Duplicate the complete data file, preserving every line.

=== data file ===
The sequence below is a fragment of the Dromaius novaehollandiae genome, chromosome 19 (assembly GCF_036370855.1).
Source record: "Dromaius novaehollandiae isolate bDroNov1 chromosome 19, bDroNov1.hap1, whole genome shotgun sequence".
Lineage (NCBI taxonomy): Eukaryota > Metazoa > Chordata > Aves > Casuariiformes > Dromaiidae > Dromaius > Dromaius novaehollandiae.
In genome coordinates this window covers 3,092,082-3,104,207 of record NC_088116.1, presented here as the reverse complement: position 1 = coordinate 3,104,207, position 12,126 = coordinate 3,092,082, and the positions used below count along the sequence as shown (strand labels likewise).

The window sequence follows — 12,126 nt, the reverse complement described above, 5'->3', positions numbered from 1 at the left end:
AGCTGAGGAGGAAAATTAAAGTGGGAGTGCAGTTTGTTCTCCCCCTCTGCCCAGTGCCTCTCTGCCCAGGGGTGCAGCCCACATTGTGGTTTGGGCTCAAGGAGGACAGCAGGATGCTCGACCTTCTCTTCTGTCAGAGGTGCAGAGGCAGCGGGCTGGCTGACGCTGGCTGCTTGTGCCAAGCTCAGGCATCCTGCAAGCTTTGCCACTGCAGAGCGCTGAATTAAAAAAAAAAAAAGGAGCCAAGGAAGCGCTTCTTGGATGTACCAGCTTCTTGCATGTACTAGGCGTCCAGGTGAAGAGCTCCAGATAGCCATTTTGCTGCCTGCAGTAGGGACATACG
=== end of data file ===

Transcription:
The sequence below is a fragment of the Dromaius novaehollandiae genome, chromosome 19 (assembly GCF_036370855.1).
Source record: "Dromaius novaehollandiae isolate bDroNov1 chromosome 19, bDroNov1.hap1, whole genome shotgun sequence".
Lineage (NCBI taxonomy): Eukaryota > Metazoa > Chordata > Aves > Casuariiformes > Dromaiidae > Dromaius > Dromaius novaehollandiae.
In genome coordinates this window covers 3,092,082-3,104,207 of record NC_088116.1, presented here as the reverse complement: position 1 = coordinate 3,104,207, position 12,126 = coordinate 3,092,082, and the positions used below count along the sequence as shown (strand labels likewise).

The window sequence follows — 12,126 nt, the reverse complement described above, 5'->3', positions numbered from 1 at the left end:
AGCTGAGGAGGAAAATTAAAGTGGGAGTGCAGTTTGTTCTCCCCCTCTGCCCAGTGCCTCTCTGCCCAGGGGTGCAGCCCACATTGTGGTTTGGGCTCAAGGAGGACAGCAGGATGCTCGACCTTCTCTTCTGTCAGAGGTGCAGAGGCAGCGGGCTGGCTGACGCTGGCTGCTTGTGCCAAGCTCAGGCATCCTGCAAGCTTTGCCACTGCAGAGCGCTGAATTAAAAAAAAAAAAAGGAGCCAAGGAAGCGCTTCTTGGATGTACCAGCTTCTTGCATGTACTAGGCGTCCAGGTGAAGAGCTCCAGATAGCCATTTTGCTGCCTGCAGTAGGGACATACG